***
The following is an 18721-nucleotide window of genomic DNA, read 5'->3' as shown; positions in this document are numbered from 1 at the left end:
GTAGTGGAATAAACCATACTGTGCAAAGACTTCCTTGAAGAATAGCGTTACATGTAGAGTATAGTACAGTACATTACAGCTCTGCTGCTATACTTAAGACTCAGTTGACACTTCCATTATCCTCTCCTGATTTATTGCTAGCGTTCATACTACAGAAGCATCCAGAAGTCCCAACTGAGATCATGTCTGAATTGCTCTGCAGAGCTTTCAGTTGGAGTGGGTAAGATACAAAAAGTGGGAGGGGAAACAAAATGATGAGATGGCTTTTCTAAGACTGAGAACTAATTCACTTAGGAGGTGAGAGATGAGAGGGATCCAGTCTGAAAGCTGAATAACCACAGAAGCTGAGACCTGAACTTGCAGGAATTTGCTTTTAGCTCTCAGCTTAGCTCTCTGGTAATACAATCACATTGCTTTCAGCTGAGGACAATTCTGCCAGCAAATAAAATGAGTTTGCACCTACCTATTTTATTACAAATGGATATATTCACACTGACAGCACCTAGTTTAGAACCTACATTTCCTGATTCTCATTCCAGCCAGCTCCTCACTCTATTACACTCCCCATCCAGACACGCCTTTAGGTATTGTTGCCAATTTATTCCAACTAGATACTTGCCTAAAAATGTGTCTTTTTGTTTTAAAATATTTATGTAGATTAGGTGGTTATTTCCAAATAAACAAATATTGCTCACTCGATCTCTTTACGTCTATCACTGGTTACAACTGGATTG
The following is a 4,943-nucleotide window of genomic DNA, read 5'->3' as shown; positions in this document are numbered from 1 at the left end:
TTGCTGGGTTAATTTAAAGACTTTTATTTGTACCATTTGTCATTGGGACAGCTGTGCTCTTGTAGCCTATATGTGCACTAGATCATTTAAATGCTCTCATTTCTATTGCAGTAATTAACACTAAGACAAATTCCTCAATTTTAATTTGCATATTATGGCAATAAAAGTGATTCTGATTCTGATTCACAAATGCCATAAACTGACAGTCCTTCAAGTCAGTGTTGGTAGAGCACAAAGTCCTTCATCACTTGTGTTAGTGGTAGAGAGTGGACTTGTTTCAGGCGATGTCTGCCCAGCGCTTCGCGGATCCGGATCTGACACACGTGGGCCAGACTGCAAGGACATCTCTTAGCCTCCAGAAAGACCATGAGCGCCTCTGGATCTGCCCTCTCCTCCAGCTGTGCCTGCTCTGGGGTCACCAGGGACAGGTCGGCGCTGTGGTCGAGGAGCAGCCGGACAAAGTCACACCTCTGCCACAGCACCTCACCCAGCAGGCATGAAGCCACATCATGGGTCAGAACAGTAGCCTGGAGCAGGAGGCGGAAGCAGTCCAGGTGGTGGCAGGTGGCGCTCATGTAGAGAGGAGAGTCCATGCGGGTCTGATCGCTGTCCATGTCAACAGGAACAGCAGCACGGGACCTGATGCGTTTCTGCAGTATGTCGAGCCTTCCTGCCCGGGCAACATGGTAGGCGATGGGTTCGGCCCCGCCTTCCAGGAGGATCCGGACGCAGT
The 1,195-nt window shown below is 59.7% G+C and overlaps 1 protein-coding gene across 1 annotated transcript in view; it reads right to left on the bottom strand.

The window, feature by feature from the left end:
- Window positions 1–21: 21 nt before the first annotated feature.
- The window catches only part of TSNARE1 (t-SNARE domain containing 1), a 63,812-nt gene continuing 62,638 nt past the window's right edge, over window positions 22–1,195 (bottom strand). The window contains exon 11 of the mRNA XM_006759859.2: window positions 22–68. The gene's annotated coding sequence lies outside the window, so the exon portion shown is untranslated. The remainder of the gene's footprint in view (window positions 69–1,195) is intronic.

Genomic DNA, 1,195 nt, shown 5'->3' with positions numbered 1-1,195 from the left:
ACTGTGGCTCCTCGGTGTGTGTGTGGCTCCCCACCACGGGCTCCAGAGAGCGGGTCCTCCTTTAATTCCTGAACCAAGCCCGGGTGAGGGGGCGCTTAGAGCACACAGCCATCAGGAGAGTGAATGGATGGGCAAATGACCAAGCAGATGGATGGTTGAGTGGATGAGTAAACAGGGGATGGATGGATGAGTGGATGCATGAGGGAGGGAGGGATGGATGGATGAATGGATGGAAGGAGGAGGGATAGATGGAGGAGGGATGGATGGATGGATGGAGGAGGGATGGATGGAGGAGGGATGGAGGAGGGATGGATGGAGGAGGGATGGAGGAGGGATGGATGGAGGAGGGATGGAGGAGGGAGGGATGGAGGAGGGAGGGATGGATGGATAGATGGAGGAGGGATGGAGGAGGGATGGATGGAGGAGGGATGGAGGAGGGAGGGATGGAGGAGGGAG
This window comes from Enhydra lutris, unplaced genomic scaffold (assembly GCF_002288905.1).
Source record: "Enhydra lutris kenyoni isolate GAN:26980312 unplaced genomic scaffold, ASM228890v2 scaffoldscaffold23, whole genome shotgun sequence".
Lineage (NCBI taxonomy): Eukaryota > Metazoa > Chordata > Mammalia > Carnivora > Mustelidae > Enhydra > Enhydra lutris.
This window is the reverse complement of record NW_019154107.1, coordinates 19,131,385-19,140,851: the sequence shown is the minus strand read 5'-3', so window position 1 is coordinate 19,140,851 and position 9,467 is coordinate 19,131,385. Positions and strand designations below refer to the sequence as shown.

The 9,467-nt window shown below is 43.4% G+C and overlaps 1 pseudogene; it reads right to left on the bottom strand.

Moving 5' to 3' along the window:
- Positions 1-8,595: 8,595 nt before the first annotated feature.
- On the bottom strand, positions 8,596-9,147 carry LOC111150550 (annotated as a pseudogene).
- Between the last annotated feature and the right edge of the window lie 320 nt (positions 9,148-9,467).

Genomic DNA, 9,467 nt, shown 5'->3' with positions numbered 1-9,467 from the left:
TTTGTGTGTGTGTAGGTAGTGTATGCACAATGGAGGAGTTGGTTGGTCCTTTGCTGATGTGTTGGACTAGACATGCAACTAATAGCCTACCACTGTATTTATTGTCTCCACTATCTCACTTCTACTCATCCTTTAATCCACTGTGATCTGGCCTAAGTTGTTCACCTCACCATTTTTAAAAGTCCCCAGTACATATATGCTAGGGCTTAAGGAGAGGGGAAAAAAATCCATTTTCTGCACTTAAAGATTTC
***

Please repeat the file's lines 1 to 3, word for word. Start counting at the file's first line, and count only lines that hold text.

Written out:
The following is an 18721-nucleotide window of genomic DNA, read 5'->3' as shown; positions in this document are numbered from 1 at the left end:
GTAGTGGAATAAACCATACTGTGCAAAGACTTCCTTGAAGAATAGCGTTACATGTAGAGTATAGTACAGTACATTACAGCTCTGCTGCTATACTTAAGACTCAGTTGACACTTCCATTATCCTCTCCTGATTTATTGCTAGCGTTCATACTACAGAAGCATCCAGAAGTCCCAACTGAGATCATGTCTGAATTGCTCTGCAGAGCTTTCAGTTGGAGTGGGTAAGATACAAAAAGTGGGAGGGGAAACAAAATGATGAGATGGCTTTTCTAAGACTGAGAACTAATTCACTTAGGAGGTGAGAGATGAGAGGGATCCAGTCTGAAAGCTGAATAACCACAGAAGCTGAGACCTGAACTTGCAGGAATTTGCTTTTAGCTCTCAGCTTAGCTCTCTGGTAATACAATCACATTGCTTTCAGCTGAGGACAATTCTGCCAGCAAATAAAATGAGTTTGCACCTACCTATTTTATTACAAATGGATATATTCACACTGACAGCACCTAGTTTAGAACCTACATTTCCTGATTCTCATTCCAGCCAGCTCCTCACTCTATTACACTCCCCATCCAGACACGCCTTTAGGTATTGTTGCCAATTTATTCCAACTAGATACTTGCCTAAAAATGTGTCTTTTTGTTTTAAAATATTTATGTAGATTAGGTGGTTATTTCCAAATAAACAAATATTGCTCACTCGATCTCTTTACGTCTATCACTGGTTACAACTGGATTG
The following is a 4,943-nucleotide window of genomic DNA, read 5'->3' as shown; positions in this document are numbered from 1 at the left end: